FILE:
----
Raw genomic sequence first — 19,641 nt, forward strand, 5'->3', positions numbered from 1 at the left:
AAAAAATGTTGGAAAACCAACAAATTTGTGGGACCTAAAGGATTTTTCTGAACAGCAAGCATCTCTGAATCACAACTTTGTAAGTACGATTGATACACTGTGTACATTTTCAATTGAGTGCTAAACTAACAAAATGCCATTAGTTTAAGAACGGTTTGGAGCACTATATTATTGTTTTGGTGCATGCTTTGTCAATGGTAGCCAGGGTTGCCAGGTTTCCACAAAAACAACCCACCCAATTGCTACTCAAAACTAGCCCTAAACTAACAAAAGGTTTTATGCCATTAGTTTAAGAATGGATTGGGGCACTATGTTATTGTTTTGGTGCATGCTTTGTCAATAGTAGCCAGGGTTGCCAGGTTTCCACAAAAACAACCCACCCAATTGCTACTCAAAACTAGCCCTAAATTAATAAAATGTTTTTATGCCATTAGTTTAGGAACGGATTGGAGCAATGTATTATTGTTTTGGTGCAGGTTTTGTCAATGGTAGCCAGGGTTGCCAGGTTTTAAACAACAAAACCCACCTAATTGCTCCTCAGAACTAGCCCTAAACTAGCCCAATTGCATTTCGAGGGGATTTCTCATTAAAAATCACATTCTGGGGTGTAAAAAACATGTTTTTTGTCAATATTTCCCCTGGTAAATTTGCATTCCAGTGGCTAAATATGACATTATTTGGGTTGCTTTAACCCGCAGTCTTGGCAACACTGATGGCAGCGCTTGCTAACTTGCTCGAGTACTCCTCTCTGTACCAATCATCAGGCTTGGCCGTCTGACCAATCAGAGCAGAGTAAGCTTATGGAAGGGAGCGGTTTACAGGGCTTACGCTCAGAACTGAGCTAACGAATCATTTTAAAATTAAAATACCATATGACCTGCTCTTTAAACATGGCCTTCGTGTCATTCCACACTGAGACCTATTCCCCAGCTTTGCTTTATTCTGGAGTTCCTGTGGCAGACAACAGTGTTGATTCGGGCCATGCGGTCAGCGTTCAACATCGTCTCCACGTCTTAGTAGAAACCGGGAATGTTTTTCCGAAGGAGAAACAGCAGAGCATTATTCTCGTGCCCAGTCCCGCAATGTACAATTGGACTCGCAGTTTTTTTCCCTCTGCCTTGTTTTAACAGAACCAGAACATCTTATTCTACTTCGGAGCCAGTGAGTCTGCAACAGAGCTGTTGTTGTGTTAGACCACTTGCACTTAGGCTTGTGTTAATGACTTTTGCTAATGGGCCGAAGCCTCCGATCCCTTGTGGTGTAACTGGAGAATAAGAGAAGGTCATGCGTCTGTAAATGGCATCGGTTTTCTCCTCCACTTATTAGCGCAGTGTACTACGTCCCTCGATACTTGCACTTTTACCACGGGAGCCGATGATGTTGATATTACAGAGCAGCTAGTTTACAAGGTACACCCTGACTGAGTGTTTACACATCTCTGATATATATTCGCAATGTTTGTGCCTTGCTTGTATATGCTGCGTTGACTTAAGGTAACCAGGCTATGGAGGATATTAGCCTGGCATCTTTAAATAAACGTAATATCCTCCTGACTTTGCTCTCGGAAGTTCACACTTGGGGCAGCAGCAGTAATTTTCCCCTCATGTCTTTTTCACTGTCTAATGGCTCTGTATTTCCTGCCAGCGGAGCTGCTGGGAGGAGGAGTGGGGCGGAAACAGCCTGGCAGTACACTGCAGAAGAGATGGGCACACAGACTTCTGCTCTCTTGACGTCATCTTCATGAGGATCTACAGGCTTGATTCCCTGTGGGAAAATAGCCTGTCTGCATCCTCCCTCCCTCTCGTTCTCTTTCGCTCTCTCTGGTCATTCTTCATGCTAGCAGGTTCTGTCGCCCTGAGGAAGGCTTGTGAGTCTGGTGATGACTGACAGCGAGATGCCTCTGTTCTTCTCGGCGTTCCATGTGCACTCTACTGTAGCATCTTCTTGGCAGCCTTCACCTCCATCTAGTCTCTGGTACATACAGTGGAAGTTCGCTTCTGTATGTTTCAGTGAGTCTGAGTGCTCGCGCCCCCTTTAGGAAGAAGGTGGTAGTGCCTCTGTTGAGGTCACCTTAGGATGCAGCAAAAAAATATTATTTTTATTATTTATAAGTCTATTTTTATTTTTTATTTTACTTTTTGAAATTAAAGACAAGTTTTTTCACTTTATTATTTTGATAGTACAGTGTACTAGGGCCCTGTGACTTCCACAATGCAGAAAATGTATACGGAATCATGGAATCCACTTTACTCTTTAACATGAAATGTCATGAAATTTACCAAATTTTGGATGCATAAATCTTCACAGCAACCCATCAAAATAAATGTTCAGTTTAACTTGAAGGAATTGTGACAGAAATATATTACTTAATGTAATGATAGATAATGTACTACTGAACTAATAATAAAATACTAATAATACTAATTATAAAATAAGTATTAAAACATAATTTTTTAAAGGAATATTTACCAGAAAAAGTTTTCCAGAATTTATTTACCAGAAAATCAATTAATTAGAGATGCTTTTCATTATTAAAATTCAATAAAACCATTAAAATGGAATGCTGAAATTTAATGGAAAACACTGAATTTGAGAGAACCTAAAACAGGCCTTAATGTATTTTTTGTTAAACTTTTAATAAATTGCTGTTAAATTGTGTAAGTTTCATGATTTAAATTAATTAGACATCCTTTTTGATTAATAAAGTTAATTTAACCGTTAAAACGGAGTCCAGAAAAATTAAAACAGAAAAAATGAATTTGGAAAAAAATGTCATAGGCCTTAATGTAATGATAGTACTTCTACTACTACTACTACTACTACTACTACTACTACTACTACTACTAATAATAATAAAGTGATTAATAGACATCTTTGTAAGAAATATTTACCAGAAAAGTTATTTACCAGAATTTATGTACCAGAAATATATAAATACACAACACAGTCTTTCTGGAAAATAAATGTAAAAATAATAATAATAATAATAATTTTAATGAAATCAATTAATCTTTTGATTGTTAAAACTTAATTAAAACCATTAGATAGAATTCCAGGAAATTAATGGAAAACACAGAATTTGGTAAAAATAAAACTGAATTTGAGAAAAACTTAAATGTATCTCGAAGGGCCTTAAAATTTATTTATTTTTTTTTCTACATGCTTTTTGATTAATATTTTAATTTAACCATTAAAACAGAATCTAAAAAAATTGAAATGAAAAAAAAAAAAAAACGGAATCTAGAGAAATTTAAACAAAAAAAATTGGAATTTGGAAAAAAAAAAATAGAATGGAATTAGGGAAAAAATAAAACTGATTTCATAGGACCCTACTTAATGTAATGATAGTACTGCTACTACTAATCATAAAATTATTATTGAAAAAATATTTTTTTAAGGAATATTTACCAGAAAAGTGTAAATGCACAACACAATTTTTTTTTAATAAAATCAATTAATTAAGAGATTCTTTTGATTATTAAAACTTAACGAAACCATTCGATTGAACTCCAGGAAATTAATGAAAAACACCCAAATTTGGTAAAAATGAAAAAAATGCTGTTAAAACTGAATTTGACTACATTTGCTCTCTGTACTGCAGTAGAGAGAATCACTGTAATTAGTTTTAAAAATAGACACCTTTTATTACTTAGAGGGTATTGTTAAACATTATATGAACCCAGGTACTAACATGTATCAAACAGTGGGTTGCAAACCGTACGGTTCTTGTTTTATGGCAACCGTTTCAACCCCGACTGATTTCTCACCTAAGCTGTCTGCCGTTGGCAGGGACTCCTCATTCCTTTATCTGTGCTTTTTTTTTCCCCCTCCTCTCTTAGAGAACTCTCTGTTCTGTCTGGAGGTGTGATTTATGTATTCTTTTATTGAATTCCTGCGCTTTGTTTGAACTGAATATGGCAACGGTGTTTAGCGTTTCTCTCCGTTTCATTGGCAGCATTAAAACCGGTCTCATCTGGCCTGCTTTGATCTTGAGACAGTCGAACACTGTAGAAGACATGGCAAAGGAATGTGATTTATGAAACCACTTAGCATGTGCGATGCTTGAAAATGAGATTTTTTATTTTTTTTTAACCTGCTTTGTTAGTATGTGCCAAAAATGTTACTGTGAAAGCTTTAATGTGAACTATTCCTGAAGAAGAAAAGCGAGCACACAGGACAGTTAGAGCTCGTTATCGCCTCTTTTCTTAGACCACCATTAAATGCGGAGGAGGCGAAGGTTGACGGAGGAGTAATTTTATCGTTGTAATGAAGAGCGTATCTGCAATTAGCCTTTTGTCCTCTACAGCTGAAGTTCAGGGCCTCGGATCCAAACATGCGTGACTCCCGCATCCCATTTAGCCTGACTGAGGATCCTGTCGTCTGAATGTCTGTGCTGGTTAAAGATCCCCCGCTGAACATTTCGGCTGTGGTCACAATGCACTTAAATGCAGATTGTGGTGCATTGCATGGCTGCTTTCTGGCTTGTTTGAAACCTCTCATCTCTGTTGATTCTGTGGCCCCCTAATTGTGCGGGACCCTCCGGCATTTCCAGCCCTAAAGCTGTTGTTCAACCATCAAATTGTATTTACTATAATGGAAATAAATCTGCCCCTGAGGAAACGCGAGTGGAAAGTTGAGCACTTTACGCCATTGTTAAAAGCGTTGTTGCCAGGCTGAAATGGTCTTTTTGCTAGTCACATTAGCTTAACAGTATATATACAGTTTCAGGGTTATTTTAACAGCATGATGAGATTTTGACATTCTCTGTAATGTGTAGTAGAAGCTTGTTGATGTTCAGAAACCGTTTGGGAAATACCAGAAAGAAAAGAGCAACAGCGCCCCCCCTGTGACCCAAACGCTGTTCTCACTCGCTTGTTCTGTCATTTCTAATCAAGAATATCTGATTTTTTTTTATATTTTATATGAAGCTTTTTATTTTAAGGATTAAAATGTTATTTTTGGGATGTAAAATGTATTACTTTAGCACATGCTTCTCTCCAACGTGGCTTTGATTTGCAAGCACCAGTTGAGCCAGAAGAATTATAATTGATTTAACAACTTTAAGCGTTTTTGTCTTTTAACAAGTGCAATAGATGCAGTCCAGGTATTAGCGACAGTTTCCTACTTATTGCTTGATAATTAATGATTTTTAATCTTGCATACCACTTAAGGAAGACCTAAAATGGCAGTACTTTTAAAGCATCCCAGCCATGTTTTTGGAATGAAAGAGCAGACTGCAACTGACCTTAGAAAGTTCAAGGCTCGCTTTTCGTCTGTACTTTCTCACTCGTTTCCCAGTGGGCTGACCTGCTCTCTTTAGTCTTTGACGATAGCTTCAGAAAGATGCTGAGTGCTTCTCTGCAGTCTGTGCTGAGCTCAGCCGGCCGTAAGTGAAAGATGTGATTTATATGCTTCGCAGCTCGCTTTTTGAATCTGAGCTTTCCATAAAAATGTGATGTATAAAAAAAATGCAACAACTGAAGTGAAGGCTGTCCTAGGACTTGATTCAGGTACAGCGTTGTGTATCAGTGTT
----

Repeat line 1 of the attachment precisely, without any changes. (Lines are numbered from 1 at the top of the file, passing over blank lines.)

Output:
Raw genomic sequence first — 19,641 nt, forward strand, 5'->3', positions numbered from 1 at the left: